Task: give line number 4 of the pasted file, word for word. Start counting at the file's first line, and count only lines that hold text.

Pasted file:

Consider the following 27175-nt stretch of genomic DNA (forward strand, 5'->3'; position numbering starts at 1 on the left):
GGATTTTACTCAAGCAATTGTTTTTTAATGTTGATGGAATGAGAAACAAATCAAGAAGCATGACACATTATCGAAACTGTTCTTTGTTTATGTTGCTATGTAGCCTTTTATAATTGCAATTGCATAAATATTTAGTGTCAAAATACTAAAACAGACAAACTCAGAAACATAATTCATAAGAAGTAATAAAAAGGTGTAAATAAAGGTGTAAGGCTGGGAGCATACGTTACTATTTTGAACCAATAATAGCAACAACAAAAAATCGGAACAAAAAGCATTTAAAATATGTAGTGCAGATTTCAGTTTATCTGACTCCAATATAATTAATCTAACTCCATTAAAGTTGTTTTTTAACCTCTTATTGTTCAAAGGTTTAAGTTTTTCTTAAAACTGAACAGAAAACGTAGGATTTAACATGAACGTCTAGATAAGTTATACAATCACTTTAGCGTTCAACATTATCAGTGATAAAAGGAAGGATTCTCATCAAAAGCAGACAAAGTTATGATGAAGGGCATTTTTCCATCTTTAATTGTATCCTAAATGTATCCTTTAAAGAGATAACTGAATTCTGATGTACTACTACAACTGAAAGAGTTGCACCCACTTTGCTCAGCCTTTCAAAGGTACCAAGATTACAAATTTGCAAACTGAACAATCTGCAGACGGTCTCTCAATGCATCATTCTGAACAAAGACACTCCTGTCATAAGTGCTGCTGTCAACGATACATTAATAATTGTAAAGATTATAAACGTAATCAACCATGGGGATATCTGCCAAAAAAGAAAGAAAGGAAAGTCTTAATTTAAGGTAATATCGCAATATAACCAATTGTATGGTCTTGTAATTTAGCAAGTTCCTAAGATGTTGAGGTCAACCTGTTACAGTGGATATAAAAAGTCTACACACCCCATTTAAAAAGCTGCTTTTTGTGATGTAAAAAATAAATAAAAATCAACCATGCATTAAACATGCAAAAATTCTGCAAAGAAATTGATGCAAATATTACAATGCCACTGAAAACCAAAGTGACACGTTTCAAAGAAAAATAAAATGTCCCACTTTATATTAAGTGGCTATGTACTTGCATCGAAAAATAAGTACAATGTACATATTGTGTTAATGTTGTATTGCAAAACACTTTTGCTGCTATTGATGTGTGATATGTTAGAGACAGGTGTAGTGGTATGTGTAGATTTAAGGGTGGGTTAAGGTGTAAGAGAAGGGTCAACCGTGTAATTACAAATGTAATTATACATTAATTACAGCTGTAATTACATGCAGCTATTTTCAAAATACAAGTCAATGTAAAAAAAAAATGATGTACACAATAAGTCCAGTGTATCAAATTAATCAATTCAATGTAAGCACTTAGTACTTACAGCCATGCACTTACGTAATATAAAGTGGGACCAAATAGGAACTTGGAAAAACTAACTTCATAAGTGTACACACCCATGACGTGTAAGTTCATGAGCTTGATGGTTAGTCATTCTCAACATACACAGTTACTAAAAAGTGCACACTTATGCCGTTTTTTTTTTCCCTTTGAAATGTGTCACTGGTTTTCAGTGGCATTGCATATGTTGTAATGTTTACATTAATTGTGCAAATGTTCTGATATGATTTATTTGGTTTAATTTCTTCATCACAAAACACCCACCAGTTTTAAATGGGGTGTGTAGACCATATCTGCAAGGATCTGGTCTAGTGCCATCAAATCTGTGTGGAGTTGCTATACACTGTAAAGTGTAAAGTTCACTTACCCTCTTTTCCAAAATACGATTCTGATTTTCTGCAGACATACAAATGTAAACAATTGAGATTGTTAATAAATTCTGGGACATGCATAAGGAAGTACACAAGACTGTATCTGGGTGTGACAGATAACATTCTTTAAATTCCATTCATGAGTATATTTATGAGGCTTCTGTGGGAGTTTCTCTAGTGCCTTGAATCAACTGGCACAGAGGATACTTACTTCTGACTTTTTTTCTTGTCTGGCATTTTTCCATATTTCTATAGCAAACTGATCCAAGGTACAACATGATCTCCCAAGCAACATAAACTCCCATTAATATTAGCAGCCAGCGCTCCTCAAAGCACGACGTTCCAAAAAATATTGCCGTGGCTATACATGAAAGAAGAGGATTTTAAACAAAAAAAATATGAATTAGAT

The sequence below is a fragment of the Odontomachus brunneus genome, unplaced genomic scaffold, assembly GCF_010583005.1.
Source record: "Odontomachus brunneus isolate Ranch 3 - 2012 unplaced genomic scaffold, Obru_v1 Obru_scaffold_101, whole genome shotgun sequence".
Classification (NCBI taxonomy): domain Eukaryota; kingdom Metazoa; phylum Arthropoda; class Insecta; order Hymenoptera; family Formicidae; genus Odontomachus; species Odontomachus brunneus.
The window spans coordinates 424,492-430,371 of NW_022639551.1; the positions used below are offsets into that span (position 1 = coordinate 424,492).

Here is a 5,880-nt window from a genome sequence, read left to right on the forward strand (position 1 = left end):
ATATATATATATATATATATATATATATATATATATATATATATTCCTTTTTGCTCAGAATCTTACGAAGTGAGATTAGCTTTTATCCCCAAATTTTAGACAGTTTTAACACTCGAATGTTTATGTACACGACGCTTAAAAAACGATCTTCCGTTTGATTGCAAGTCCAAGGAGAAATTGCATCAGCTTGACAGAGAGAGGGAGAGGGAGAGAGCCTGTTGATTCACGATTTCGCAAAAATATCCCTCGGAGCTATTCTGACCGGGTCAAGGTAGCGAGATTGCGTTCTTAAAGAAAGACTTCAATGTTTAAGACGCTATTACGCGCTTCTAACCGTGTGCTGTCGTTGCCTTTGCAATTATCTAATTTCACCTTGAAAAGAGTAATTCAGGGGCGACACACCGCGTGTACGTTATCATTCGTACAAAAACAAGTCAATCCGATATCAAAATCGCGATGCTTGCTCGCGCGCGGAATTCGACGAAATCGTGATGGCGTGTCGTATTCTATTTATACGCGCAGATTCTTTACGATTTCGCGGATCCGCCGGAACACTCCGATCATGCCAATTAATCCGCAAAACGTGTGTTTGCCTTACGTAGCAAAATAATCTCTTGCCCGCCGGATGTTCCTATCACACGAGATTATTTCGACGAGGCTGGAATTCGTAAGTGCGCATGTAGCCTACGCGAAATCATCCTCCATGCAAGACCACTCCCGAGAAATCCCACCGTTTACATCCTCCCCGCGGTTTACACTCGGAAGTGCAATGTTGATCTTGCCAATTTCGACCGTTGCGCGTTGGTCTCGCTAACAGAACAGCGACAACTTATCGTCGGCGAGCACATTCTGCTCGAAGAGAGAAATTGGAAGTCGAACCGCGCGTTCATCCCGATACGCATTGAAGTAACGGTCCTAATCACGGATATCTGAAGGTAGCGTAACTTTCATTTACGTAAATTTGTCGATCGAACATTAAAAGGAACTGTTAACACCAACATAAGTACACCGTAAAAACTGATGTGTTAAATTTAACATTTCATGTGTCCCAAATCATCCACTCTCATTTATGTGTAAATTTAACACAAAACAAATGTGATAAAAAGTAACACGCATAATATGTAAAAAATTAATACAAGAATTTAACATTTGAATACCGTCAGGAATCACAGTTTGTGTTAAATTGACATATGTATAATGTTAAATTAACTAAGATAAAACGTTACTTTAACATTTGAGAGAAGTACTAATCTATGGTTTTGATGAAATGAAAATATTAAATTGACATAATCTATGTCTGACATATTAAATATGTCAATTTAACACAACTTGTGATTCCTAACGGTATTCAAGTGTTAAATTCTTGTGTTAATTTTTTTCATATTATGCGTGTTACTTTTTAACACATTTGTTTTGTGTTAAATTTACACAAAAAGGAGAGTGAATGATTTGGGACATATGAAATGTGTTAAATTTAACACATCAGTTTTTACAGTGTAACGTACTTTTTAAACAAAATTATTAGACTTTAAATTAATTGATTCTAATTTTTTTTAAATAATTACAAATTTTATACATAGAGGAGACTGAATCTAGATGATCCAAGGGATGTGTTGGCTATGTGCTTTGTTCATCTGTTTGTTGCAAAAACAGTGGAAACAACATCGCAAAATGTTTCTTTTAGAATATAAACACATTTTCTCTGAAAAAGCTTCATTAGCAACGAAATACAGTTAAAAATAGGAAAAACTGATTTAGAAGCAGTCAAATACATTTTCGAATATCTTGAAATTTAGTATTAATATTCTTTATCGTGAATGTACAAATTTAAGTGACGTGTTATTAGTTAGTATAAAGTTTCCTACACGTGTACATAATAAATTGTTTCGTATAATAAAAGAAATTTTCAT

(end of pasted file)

Source record: "Odontomachus brunneus isolate Ranch 3 - 2012 unplaced genomic scaffold, Obru_v1 Obru_scaffold_101, whole genome shotgun sequence".